Joe believed in UFOs. In a weird way, it suited him.
The sad truth is that it was almost too easy to see him as a character, more of a two-dimensional being. It might not have been altogether fair, but when you’d think of him, you’d think of all the peculiar things that he did and thought; if there weren’t so darned many of them, you might have seen him differently. He was even more of an emotional cypher than the other old ranchers; he never gave any hints of what went on his heart, or if he’d ever dreamt of marriage or travel or anything. He lived in the present: this is what there is. Period.
One of things that put him in a separate category was this: he was a hermit. Or at least he was for at least forty years (except for one outing) that I know about, which is long enough to qualify as one in my book. When you live alone so much, you can get some odd notions about things, and if no one’s around to say, “Whoa, Nellie,” and you can just let your mind trip out in some queer directions. You know, there’s no socialization process to sand the rough edges off your quirkier stuff.
Joe and his brother Albert’s folks came to this valley from Austria. This canyon was Mormon-settled, and they were Catholics. Joe and Albert told a lot of stories of being pretty much sidelined by them, and they were pretty bitter about that. But over the decades things improved for them in the Webber Community, as it was called back then. Maybe more non-Mormons moved in, or maybe they all just got more used to each other; I don’t really know. But they didn’t trust each other much; that was clear.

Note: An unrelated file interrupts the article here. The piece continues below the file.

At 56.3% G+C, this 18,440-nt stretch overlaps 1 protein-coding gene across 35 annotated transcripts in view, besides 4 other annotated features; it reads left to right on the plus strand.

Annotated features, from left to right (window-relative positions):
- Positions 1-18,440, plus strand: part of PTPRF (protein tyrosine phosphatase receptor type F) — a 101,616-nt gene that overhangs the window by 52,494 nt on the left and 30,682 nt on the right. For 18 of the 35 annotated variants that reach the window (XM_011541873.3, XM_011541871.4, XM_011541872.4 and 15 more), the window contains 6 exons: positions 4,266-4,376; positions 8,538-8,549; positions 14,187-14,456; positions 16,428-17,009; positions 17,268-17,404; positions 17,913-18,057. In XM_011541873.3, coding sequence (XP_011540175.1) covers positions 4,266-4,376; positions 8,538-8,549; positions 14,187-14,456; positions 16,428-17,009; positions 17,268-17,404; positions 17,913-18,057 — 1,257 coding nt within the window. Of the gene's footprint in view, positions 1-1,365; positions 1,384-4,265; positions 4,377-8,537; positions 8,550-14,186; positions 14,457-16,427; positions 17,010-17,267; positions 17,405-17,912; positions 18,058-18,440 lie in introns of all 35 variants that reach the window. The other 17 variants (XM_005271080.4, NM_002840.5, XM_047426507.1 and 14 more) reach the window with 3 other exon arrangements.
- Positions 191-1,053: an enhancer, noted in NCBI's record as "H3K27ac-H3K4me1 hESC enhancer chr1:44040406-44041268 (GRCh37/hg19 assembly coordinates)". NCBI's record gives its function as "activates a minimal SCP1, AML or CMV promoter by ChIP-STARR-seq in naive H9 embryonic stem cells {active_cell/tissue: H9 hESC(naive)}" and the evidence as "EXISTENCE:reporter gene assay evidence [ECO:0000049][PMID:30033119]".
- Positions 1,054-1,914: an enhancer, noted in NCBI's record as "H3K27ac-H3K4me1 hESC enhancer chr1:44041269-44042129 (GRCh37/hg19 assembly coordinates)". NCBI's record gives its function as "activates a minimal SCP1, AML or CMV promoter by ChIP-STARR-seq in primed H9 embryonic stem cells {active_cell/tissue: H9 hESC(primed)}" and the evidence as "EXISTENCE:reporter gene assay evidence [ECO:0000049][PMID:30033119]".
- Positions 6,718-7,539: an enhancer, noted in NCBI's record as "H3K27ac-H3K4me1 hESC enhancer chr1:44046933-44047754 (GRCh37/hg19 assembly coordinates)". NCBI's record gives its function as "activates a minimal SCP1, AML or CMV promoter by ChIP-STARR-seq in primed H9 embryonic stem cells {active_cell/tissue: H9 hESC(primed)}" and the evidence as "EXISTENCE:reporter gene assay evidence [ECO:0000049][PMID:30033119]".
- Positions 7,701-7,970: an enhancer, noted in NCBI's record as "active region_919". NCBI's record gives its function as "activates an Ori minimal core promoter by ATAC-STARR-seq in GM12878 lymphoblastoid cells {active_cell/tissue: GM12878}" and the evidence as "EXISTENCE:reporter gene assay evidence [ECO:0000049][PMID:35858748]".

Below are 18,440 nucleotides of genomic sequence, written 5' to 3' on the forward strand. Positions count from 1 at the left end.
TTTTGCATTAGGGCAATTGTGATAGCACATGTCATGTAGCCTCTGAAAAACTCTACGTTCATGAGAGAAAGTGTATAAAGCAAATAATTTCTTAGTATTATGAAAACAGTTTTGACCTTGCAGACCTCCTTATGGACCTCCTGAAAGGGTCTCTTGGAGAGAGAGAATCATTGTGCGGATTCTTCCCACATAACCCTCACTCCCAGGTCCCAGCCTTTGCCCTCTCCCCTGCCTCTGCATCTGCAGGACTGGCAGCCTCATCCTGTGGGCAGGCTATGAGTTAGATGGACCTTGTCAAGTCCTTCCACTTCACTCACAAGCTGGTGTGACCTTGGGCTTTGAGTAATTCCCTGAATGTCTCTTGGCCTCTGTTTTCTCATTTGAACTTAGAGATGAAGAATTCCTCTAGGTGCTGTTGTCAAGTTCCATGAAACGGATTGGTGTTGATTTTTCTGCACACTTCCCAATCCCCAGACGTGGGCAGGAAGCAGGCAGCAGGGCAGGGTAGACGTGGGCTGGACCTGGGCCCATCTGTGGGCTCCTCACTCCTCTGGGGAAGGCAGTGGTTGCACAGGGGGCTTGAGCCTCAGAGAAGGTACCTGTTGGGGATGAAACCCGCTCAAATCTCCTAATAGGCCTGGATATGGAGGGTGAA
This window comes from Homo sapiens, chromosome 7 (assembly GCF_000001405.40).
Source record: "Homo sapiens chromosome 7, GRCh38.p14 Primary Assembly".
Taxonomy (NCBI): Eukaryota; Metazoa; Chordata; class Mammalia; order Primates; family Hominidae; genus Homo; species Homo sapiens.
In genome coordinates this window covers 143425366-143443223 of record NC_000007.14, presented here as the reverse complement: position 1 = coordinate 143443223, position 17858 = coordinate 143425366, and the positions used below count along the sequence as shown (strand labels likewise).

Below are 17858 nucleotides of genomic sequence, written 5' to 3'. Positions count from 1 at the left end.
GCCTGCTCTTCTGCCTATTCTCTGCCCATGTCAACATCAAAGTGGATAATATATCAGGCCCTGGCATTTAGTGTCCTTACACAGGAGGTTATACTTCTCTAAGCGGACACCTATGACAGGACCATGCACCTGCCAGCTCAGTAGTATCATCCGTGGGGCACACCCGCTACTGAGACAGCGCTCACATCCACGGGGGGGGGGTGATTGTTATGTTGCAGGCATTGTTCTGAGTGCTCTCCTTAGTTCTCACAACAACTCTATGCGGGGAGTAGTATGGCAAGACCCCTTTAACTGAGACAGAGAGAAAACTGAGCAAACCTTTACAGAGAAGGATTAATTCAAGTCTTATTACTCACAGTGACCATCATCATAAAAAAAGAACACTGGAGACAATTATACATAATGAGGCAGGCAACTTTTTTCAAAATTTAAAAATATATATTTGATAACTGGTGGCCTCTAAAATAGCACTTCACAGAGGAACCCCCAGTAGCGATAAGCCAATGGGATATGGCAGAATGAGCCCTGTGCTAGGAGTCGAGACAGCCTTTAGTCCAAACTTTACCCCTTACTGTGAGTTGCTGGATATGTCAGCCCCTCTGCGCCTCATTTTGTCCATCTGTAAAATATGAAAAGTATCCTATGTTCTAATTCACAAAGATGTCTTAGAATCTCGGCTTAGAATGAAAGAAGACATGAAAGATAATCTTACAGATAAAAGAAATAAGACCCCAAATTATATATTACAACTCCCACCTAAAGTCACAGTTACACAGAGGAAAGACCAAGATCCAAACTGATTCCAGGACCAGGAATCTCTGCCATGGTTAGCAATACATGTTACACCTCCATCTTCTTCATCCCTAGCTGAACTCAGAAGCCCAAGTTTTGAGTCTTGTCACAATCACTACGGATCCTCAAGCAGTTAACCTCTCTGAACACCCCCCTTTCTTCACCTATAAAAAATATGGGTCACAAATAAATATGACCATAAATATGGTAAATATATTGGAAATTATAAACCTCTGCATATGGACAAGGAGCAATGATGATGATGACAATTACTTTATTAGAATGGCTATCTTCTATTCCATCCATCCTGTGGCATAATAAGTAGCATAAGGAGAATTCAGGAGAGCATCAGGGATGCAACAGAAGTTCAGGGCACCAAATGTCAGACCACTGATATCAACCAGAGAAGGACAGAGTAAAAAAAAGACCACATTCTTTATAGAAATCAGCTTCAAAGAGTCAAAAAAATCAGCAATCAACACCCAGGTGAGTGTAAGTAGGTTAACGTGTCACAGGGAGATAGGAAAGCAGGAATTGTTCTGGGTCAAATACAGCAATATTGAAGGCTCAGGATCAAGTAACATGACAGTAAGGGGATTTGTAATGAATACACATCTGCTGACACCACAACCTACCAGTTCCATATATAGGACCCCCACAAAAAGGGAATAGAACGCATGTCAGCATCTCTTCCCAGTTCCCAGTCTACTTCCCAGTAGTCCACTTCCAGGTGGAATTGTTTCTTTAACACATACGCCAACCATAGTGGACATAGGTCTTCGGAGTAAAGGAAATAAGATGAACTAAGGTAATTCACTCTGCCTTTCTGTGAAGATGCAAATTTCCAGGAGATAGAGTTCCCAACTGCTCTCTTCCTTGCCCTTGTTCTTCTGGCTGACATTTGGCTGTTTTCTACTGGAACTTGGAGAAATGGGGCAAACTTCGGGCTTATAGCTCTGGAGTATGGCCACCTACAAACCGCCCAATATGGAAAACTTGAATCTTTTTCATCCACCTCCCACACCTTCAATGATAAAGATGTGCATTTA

The two brothers ranched cattle, and Albert did blacksmithing for extra cash, while Joe did all the irrigating. One year the ranchers had to take their steers all the way to Denver to sell them. It’s about four hundred miles away, and they went by train. Six or seven ranchers pooled together to make the trip; safety in numbers, maybe.
Now Joe had some heavy doubts about making the trip, but Albert couldn’t go, so Joe reluctantly agreed to go. He’d always been single, and pretty shy of women and the world at large. I think he only went to school through the eighth grade, not uncommon back then for ranch kids.
A number of the ranchers used to tell this story, though they never would say who hatched the plan, though they must have all agreed in the end.
Apparently the cattle-loading in Durango and the long train trip to Denver went fine, and they got good value for the steers at the sales. They were all feeling pretty salty, and made a plan to celebrate at a local hostelry.